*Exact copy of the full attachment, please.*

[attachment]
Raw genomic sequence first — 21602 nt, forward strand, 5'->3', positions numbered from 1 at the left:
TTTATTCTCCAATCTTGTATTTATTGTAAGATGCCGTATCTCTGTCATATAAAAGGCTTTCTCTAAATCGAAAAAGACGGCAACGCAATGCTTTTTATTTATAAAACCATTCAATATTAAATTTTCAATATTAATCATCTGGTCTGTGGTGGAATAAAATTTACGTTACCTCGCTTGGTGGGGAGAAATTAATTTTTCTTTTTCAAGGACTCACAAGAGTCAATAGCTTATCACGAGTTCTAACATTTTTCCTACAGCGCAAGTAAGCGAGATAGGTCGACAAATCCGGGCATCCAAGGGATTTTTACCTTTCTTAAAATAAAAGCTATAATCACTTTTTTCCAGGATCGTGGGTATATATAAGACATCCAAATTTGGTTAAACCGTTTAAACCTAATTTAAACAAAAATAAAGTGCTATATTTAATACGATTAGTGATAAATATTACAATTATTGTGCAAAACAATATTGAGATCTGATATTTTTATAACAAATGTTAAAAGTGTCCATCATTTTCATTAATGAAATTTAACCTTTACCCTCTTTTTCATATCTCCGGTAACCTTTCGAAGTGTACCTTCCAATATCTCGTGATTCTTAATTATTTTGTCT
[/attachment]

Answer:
Raw genomic sequence first — 21602 nt, forward strand, 5'->3', positions numbered from 1 at the left:
TTTATTCTCCAATCTTGTATTTATTGTAAGATGCCGTATCTCTGTCATATAAAAGGCTTTCTCTAAATCGAAAAAGACGGCAACGCAATGCTTTTTATTTATAAAACCATTCAATATTAAATTTTCAATATTAATCATCTGGTCTGTGGTGGAATAAAATTTACGTTACCTCGCTTGGTGGGGAGAAATTAATTTTTCTTTTTCAAGGACTCACAAGAGTCAATAGCTTATCACGAGTTCTAACATTTTTCCTACAGCGCAAGTAAGCGAGATAGGTCGACAAATCCGGGCATCCAAGGGATTTTTACCTTTCTTAAAATAAAAGCTATAATCACTTTTTTCCAGGATCGTGGGTATATATAAGACATCCAAATTTGGTTAAACCGTTTAAACCTAATTTAAACAAAAATAAAGTGCTATATTTAATACGATTAGTGATAAATATTACAATTATTGTGCAAAACAATATTGAGATCTGATATTTTTATAACAAATGTTAAAAGTGTCCATCATTTTCATTAATGAAATTTAACCTTTACCCTCTTTTTCATATCTCCGGTAACCTTTCGAAGTGTACCTTCCAATATCTCGTGATTCTTAATTATTTTGTCT